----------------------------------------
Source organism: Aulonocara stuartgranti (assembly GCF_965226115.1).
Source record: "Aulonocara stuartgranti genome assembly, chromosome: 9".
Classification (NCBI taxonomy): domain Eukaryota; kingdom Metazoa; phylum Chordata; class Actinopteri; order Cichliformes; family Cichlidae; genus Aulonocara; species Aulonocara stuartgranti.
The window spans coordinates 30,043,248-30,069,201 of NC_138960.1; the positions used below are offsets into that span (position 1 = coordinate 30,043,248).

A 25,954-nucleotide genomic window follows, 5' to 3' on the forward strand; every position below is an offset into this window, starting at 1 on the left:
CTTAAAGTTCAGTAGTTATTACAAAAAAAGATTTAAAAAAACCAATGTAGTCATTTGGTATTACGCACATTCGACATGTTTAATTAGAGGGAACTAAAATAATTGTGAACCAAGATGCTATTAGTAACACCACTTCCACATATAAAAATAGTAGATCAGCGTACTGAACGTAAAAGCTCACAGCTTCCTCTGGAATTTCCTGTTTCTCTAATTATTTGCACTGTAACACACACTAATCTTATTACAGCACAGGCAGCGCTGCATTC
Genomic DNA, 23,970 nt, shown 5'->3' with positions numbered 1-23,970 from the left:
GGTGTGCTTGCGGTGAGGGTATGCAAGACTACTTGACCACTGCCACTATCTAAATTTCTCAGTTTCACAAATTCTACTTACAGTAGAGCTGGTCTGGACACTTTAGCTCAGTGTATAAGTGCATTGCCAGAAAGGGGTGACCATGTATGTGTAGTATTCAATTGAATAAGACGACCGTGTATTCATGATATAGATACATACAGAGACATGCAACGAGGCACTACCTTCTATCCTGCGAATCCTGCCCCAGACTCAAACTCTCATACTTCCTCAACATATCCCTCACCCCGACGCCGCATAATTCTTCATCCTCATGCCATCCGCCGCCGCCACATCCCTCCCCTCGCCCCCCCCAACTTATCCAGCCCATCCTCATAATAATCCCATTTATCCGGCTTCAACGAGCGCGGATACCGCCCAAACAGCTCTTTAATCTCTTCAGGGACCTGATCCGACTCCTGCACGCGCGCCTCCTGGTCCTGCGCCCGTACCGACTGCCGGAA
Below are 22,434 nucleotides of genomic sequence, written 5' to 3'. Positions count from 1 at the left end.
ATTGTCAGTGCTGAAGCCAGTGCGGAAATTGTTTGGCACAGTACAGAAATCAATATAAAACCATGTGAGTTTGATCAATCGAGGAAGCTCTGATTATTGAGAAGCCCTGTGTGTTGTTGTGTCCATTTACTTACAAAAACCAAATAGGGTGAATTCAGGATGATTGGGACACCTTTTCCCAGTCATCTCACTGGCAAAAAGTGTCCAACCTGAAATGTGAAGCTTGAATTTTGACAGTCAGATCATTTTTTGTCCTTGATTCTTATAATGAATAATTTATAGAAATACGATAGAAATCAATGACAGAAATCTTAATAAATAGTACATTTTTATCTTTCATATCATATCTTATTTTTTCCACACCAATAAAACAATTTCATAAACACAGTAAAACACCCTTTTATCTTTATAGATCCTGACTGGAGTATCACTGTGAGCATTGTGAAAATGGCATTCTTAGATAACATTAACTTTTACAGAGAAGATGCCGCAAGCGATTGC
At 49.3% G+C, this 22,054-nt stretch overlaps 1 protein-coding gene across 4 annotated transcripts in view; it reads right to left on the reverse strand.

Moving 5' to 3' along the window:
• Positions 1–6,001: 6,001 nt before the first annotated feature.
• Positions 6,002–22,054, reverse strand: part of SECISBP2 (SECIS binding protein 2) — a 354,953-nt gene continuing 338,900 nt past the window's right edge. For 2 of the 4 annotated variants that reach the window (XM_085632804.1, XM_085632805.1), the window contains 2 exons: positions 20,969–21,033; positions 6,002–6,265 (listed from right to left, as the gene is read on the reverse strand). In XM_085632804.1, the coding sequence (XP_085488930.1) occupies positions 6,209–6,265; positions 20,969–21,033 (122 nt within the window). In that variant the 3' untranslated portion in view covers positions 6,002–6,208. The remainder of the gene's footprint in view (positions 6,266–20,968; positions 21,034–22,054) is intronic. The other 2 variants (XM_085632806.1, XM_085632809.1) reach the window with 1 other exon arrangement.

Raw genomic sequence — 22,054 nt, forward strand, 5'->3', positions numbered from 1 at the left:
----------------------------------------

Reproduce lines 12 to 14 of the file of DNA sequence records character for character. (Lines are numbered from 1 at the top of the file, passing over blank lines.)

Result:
Moving 5' to 3' along the window:
• Positions 1–6,001: 6,001 nt before the first annotated feature.
• Positions 6,002–22,054, reverse strand: part of SECISBP2 (SECIS binding protein 2) — a 354,953-nt gene continuing 338,900 nt past the window's right edge. For 2 of the 4 annotated variants that reach the window (XM_085632804.1, XM_085632805.1), the window contains 2 exons: positions 20,969–21,033; positions 6,002–6,265 (listed from right to left, as the gene is read on the reverse strand). In XM_085632804.1, the coding sequence (XP_085488930.1) occupies positions 6,209–6,265; positions 20,969–21,033 (122 nt within the window). In that variant the 3' untranslated portion in view covers positions 6,002–6,208. The remainder of the gene's footprint in view (positions 6,266–20,968; positions 21,034–22,054) is intronic. The other 2 variants (XM_085632806.1, XM_085632809.1) reach the window with 1 other exon arrangement.